Kristol Clear Judah-izm–5 rabbis sue state of Missouri over abortion bans on religious freedom grounds
ed note–before we jump into the particulars of the piece itself, let us first consider a few important protocols that every Gentile with a vested interest in his/her own survival needs to understand and call to mind over, and over, and OVER again, and particularly as it relates to the grisly business of legalized murder-for-hire in America otherwise known as abortion on demand.
First and foremost, it was not/is not just some ‘thing’ that ‘popped up’ organically from out of nowhere like a bolt of lightning or a tidal wave.
It–just like the wars in the Middle East that in the last 3 decades have led to the deaths of millions and the displacement/despoilment of even more–was the product of DELIBERATE and one might even say DIABOLICAL plans, machinations, and maneuverings on the part of a certain sub-stratum of humanity who–as part of their long-range geo-political/theo-political plans–acted as the main architects and builders in constructing this Luciferian altar upon which the lives of 70 MILLION yet-to-be-born children have been sacrificed to the deity which these terrorists worship, yahway.
Anyone who doubts this fact need do no more than engage in a lil’ research in finding out for themselves who some of the ‘luminaries’ were who moved heaven, hell, and everything in between in getting Roe vs Wade institutionalized as the ‘law of the land’ in America and who today–as the headlines are making Kristol clear since the release of the Dobbs decision overturning RvW–are again moving heaven, hell, and everything in between in making sure that this act of human sacrifice is not taken away from them by force of law, a ‘sacrament’ which they consider as intrinsic to the practice of their ‘faith’ as it was to the ancient Mayans, Aztecs and others who did likewise–
Five rabbis from multiple Jewish denominations are challenging the state’s ban on abortion in court citing violation of ‘freedom of religion’.
In a lawsuit filed Thursday in St. Louis Circuit Court, they charge that lawmakers acted according to their personal Christian religious beliefs and violated the separation of church and state protected by Missouri’s constitution.
‘I was really proud to have the opportunity to join in this lawsuit because I’ve seen the ways in which religious views are being enshrined into laws in Missouri and across the country,’ Maharat Rori Picker Neiss, the executive director of the Jewish Community Relations Council of St. Louis and a prominent activist in the St. Louis area, told the Jewish Telegraphic Agency.
‘That’s fundamentally dangerous, I think, for our democracy, for all citizens, but especially for our Jewish community,’ she added.
Jewish activists have been particularly active in contesting abortion restrictions imposed since the Supreme Court’s rollback of Roe v. Wade last year.
In Florida, a synagogue sued the state over its abortion law in June, arguing that the 15-week ban on abortion ‘prohibits Jewish women from practicing their faith free of government intrusion and this violates their religious freedom,’ and in September, three Jewish women were part of a lawsuit filed in Indiana claiming that the state’s ban on abortion violates the state’s Religious Freedom Restoration Act.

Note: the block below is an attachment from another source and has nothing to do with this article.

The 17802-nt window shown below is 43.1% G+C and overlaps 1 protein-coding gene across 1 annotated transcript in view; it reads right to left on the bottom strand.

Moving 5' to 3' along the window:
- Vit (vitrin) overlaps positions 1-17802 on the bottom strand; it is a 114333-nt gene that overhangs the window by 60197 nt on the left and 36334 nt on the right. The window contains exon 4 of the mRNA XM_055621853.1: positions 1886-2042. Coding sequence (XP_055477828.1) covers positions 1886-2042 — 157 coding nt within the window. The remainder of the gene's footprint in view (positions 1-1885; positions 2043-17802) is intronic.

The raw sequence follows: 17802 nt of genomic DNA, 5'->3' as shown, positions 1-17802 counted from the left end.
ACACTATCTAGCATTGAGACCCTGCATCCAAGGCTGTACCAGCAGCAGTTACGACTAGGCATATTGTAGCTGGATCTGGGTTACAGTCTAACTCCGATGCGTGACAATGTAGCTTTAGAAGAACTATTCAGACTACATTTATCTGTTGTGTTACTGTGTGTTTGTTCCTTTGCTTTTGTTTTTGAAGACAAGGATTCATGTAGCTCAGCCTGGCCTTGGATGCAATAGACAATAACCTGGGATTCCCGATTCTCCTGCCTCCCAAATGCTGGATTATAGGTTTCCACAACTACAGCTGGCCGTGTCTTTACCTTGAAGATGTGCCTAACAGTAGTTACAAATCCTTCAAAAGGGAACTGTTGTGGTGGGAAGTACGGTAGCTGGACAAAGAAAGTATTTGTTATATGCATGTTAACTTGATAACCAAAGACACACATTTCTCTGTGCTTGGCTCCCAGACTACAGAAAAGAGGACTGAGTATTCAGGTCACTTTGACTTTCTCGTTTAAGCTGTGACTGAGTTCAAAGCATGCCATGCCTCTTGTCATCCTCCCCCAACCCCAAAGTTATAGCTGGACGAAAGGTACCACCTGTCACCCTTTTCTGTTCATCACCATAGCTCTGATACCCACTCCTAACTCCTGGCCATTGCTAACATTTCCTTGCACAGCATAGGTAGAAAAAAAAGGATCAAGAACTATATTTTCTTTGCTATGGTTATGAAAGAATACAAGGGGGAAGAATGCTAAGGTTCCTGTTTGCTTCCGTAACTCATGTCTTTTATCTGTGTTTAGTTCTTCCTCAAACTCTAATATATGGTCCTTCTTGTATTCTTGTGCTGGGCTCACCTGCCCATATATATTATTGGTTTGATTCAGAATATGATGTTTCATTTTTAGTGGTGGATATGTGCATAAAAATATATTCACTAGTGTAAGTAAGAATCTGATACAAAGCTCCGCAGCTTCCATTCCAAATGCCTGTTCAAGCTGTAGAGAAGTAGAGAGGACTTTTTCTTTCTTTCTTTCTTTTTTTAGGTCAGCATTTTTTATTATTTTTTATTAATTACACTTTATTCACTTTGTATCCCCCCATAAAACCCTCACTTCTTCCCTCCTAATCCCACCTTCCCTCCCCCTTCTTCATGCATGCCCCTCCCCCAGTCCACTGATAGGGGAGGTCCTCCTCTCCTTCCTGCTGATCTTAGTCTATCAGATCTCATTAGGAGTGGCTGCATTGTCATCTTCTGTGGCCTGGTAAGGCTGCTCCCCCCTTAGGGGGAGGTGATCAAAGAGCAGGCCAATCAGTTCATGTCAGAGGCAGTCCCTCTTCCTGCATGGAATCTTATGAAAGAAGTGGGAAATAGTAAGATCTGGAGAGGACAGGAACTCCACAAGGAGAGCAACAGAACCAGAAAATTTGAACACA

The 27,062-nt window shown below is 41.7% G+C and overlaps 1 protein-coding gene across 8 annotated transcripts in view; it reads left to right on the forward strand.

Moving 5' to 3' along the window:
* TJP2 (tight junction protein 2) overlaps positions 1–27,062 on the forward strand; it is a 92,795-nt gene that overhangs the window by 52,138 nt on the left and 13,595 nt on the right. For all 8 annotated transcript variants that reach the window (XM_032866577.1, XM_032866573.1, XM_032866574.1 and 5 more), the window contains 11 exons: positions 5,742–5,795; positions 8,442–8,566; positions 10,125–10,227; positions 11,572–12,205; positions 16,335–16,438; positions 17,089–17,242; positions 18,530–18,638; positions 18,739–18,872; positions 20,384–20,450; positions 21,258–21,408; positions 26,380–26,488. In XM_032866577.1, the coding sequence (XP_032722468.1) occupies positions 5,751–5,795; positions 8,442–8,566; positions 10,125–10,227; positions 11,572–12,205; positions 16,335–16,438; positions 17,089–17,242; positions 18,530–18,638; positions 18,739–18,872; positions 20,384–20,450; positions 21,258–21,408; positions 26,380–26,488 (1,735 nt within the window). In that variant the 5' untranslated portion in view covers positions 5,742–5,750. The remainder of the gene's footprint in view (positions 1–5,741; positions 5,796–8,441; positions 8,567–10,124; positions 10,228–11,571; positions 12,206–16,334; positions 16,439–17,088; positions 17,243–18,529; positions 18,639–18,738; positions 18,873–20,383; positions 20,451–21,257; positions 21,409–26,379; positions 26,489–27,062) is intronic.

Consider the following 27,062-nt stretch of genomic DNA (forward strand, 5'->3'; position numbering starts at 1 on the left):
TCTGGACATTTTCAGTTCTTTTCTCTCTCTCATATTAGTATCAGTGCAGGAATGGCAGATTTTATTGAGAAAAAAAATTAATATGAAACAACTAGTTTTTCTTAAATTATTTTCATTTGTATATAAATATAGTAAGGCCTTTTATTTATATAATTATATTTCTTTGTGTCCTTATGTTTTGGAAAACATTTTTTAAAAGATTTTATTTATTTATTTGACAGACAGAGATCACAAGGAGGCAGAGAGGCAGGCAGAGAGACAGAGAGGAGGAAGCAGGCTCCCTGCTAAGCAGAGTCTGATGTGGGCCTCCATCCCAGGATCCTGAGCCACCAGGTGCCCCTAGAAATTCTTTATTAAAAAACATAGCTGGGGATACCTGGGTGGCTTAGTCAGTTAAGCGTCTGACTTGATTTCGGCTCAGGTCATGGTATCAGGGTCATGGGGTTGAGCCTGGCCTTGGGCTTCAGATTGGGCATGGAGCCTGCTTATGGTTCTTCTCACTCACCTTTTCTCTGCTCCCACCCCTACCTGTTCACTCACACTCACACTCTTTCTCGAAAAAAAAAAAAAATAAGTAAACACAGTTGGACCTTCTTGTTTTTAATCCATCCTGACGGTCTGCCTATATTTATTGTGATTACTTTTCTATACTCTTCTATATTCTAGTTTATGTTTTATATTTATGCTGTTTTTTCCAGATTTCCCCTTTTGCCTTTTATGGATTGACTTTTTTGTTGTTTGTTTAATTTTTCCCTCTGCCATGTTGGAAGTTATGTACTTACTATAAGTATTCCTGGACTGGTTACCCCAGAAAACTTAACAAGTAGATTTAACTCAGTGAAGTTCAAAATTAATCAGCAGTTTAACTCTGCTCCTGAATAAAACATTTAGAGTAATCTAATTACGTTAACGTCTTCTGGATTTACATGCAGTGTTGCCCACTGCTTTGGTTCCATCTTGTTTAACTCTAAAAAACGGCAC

And in October, three Jewish women filed a lawsuit to block Kentucky’s abortion restrictions on religious freedom grounds, arguing that the law violates their ability to practice Jewish understandings of when life begins and impedes the possibility of in-vitro fertilization, which is also permissible by Jewish law.
In Missouri, the faith leaders partnered with the National Women’s Law Center and Americans United for Separation of Church and State in drafting their lawsuit. They are seeking to overturn a blanket ban on abortions except in the case of a medical emergency. The law, which was written in 2019 but went into effect after the Supreme Court ruling because of a ‘trigger’ provision, makes performing abortions a felony punishable by five to 15 years in prison and says providers can lose their medical licenses.
‘What the lawsuit says is that when you legislate your religious beliefs into law, you impose your beliefs on everyone else and force all of us to live by your own narrow beliefs,’ said Michelle Banker, the director of reproductive rights and health at the National Women’s Law Center and the lead attorney in the case. ‘And that hurts us. That denies our basic human rights.’
The lawsuit cites multiple specific instances of religious language used by the bill’s sponsors and supporters. The bill’s lead sponsor, for example, is quoted in the lawsuit as having said, ‘As a Catholic I do believe life begins at conception and that is built into our legislative findings.’
Jewish religious law and tradition does not include the same belief, which is one reason that Jewish activists have been heavily involved in resisting abortion restrictions. Picker Neiss, who trained in an Orthodox setting, is joined by three Reform rabbis and one nondenominational rabbi who work in Missouri synagogues: James Bennett, Susan Talve, Andrea Goldstein and Douglas Alpert.
After filing their suit Thursday morning in St. Louis, the Missouri plaintiffs held a press conference and then marched to the Civil Courts building.
‘It was really empowering to stand alongside so many people who all wanted to come together to say that religion doesn’t have any one answer to questions about abortion,’ Picker Neiss said. ‘There is no one religious view in America. And so I just felt so heartened and inspired to stand arm in arm with religious leaders from across the spectrum.’